Major seismic tremor in Italy, felt in Rome
A photo taken on October 28, 2016 shows a damaged car in the "red zone", an area cordoned off for safety reasons, in Camerino, where 80 per cent of the houses have been left uninhabitable after two earthquakes hit the region. Italy on October 28 vowed to rebuild every home destroyed after two powerful earthquakes that forced thousands to flee in terror but "miraculously" did not cause any fatalities. Following two powerful 6.1 and 5.5 magnitude quakes on October 26 which left almost 5,000 people homeless, Italy's national geophysics institute (INGV) has recorded almost 700 tremors, with experts saying they could go on for weeks or months. (ALBERTO PIZZOLI / AFP)
(AFP) - A powerful earthquake with a magnitude of 6.6 struck central Italy early Sunday, the US Geological Survey (USGS) said, but there were no immediate reports of any casualties.
The quake -- which was felt from Rome to Venice -- struck at 0640 GMT six kilometres (3.5 miles) north of the small town of Norcia, four days after quakes of 5.5 and 6.1 magnitude hit central Italy.
On August 24, nearly 300 people died in a major quake in the notoriously seismic-prone region.
The quake set dogs barking in the largely-abandoned towns of Norcia, Castelsantagelo, Preci and Visso, where residents had left their homes to sleep in cars or moved to the coast following this week's quakes.
"Everything collapsed. I can see columns of smoke, it's a disaster, a disaster," Marco Rinaldi, the mayor of Ussita, one of the pretty mountain villages hit hardest by the last quake, told journalists.
"I was sleeping in my car, I saw hell break out," he was quoted as saying.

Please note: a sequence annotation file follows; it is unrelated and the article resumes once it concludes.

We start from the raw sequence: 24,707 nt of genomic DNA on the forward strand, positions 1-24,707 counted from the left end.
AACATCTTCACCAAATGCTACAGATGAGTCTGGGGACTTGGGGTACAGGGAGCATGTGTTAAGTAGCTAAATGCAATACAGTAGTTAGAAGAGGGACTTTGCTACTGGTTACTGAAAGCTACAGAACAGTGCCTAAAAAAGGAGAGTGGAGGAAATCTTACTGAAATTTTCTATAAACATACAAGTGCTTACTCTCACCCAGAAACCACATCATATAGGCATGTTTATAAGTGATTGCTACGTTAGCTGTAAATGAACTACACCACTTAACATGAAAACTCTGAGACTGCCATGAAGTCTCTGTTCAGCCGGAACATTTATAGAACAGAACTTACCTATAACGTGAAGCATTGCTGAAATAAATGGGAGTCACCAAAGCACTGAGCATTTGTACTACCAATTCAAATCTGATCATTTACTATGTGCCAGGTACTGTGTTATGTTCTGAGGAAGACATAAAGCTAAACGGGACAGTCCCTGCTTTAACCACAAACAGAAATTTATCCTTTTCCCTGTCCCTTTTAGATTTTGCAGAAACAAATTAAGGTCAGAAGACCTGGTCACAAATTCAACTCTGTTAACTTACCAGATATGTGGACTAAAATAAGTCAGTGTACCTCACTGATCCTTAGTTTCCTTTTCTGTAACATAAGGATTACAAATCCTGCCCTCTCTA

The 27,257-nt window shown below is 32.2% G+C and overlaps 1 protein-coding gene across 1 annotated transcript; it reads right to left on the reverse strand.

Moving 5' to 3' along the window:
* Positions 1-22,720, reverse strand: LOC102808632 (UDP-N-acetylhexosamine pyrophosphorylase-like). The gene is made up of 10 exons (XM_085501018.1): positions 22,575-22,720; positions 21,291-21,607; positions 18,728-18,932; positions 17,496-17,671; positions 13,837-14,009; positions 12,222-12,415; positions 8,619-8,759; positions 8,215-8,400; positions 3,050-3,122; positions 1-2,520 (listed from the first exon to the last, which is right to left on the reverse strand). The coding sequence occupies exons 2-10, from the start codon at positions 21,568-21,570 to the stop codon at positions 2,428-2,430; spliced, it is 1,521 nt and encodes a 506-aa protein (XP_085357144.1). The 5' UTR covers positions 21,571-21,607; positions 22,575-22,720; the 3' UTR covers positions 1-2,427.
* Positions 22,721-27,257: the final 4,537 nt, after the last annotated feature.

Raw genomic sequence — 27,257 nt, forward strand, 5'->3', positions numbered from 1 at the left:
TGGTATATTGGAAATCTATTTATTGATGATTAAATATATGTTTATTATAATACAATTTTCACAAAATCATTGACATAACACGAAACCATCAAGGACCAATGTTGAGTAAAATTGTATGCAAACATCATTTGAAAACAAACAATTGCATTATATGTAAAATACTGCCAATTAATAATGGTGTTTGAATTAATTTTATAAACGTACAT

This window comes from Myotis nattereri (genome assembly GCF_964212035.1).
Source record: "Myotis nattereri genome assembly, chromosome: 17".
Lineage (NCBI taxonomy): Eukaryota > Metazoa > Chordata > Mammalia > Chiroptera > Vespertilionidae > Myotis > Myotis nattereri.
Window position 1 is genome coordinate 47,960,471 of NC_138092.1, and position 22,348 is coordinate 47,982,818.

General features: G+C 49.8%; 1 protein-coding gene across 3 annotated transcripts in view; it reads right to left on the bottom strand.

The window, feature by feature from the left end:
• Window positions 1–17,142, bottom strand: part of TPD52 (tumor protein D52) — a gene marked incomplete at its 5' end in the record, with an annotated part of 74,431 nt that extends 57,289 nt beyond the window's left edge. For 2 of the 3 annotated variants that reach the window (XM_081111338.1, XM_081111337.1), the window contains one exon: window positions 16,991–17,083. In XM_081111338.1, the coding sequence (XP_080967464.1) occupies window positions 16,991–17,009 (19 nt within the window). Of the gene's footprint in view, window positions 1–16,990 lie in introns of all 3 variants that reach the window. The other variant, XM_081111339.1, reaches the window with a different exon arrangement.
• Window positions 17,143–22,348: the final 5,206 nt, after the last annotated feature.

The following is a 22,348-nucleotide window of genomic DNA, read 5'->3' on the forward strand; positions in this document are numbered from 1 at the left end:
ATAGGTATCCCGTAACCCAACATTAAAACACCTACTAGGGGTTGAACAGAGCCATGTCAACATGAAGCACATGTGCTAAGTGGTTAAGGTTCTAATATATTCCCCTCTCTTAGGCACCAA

Italy's civil protection department said there were "checks underway in all the towns affected by this morning's quake to determine whether there has been any damage to people or buildings."
Images aired by Italy's Sky News 24 showed monks on their knees praying silently in front of the outdoor statue of St Benedict of Norcia, while scared residents stood by.
The St Benedict basilica itself was reported to have collapsed with Sunday's quake.
Italy's major risks commission cautioned Friday that there may be more powerful earthquakes to come following two this week in the country's mountainous centre and a deadly one in August.
"There is no current evidence that the (seismic) sequence underway is coming to an end," it warned.
The National Commission for the Forecast and Prevention of Major Risks (CGR) said that in the wake of the August 24 quake that killed nearly 300 people it had identified three areas at risk for further seismic activity.
The areas were "adjoining the fault responsible" for the disaster which levelled entire villages, it said in a statement referring to the fracture in the earth's crust where quakes can occur.
They were areas "which have not seen recent, large earthquakes and could produce high-magnitude quakes (6-7)", it added.
Wednesday's quakes (5.5 and 6.1 magnitude) "activated one of the areas identified by the commission, to the north of the August quake, while the other two did not move," it said.
Those that did not move, both in the central Appenines, "represent possibile sources of future earthquakes in the region".
In particular, the commission said it "cannot rule out the continuation of seismic activity to the north of the Vettore-Bove," referring to Mount Vettore and Mount Bove on the border between the Umbria and Marche regions.
It described the earthquakes, to be typical of those in the Apennines, and warned history shows very strong quakes can follow each other here even months apart.
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